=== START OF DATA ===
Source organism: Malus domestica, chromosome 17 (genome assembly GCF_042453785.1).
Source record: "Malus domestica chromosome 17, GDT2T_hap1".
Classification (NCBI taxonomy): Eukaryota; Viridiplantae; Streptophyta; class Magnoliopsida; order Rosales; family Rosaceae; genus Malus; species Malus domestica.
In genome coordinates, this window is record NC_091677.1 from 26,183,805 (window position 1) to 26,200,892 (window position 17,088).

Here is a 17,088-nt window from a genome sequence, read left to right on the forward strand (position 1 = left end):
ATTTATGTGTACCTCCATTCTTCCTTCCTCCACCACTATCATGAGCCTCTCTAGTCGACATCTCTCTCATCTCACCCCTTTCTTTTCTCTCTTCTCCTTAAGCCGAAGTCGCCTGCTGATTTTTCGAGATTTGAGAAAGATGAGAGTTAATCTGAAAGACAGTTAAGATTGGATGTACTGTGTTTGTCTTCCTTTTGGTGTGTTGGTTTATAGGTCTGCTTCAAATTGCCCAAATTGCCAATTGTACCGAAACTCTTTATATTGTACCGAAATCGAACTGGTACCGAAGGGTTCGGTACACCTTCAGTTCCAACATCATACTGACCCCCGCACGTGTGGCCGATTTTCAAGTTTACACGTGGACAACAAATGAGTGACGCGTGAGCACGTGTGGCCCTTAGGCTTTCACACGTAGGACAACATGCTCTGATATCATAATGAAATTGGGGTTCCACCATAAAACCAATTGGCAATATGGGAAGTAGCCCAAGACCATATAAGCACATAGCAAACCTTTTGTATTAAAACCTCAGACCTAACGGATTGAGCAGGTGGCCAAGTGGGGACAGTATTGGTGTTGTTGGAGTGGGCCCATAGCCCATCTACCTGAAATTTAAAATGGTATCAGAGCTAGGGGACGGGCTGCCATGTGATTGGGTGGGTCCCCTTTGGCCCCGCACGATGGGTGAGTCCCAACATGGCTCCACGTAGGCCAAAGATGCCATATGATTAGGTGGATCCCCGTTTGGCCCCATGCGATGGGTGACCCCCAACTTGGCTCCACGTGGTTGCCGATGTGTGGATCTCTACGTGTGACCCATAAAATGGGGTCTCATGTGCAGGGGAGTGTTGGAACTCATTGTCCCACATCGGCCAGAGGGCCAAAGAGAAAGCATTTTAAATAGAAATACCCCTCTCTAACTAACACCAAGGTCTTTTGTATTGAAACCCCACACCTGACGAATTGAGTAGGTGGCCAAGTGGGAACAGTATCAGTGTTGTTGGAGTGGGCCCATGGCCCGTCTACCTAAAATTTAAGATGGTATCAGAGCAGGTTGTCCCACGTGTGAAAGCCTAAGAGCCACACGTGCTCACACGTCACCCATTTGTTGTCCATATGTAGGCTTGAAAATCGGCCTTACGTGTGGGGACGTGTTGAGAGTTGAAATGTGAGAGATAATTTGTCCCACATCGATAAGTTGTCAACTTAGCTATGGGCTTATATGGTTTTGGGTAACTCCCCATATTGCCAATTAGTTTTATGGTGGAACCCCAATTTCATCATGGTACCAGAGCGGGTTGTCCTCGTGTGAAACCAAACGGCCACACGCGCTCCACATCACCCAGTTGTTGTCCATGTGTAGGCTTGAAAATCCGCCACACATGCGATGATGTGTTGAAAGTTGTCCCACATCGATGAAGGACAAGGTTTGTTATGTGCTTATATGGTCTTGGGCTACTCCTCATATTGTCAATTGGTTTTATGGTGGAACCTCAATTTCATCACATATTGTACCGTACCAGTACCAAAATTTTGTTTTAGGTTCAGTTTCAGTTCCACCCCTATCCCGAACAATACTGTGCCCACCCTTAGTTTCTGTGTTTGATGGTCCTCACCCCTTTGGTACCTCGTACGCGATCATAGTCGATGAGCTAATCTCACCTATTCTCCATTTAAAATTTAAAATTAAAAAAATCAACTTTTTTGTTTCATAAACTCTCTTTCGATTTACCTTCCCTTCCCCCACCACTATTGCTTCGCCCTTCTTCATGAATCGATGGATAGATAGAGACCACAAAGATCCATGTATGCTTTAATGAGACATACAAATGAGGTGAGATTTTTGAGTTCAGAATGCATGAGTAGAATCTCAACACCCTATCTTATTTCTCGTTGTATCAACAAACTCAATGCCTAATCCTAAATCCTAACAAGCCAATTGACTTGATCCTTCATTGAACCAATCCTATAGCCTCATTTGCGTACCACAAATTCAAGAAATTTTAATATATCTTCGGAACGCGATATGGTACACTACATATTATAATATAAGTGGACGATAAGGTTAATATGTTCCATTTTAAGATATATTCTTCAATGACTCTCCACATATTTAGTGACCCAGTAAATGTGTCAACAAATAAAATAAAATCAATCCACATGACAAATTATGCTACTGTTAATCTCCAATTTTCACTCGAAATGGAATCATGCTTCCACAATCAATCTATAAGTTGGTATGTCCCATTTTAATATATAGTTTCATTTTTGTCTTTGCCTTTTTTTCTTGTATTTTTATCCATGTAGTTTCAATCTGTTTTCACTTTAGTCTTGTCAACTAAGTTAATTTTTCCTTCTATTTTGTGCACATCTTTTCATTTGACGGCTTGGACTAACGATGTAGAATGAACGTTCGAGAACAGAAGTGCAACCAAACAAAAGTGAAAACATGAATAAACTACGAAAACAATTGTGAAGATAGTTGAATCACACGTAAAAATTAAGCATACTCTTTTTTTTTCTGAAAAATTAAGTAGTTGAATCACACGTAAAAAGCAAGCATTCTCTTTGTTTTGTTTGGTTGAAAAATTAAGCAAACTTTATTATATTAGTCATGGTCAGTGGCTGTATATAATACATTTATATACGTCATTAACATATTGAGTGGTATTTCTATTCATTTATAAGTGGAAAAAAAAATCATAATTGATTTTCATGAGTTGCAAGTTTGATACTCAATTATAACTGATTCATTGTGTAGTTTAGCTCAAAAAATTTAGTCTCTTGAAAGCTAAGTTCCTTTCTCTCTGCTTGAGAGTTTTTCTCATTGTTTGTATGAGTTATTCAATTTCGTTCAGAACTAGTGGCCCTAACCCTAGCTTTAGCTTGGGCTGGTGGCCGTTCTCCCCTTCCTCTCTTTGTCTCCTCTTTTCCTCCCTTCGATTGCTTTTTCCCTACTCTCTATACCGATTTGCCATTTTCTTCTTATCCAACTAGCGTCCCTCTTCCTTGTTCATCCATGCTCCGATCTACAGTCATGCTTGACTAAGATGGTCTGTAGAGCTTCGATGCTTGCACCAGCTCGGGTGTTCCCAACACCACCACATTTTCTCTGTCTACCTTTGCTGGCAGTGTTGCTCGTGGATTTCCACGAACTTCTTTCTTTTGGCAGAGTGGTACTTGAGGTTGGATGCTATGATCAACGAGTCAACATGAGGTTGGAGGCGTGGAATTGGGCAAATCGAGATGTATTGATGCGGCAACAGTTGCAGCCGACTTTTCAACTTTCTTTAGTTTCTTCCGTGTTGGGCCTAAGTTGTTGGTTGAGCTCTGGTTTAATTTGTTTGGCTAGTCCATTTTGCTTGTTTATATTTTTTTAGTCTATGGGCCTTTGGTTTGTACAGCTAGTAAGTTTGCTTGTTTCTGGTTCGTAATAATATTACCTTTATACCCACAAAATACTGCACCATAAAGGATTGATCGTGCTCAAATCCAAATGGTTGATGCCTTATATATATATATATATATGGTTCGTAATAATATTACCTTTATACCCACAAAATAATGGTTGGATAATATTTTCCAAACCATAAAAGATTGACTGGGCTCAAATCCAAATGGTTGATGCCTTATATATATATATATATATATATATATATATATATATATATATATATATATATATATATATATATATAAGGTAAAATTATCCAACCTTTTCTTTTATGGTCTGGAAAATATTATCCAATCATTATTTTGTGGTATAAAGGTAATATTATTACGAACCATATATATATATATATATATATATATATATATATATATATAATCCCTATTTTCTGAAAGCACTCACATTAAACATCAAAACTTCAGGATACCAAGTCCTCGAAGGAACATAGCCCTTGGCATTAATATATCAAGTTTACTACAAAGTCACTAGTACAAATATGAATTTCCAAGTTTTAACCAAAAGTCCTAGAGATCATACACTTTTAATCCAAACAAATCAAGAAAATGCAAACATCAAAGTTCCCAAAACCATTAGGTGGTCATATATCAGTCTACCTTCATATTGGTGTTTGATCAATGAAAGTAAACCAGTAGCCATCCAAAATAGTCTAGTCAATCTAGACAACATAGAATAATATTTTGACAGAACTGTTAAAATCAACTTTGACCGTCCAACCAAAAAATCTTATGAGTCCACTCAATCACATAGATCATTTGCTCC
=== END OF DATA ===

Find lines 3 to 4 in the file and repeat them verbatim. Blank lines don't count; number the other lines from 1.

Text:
Classification (NCBI taxonomy): Eukaryota; Viridiplantae; Streptophyta; class Magnoliopsida; order Rosales; family Rosaceae; genus Malus; species Malus domestica.
In genome coordinates, this window is record NC_091677.1 from 26,183,805 (window position 1) to 26,200,892 (window position 17,088).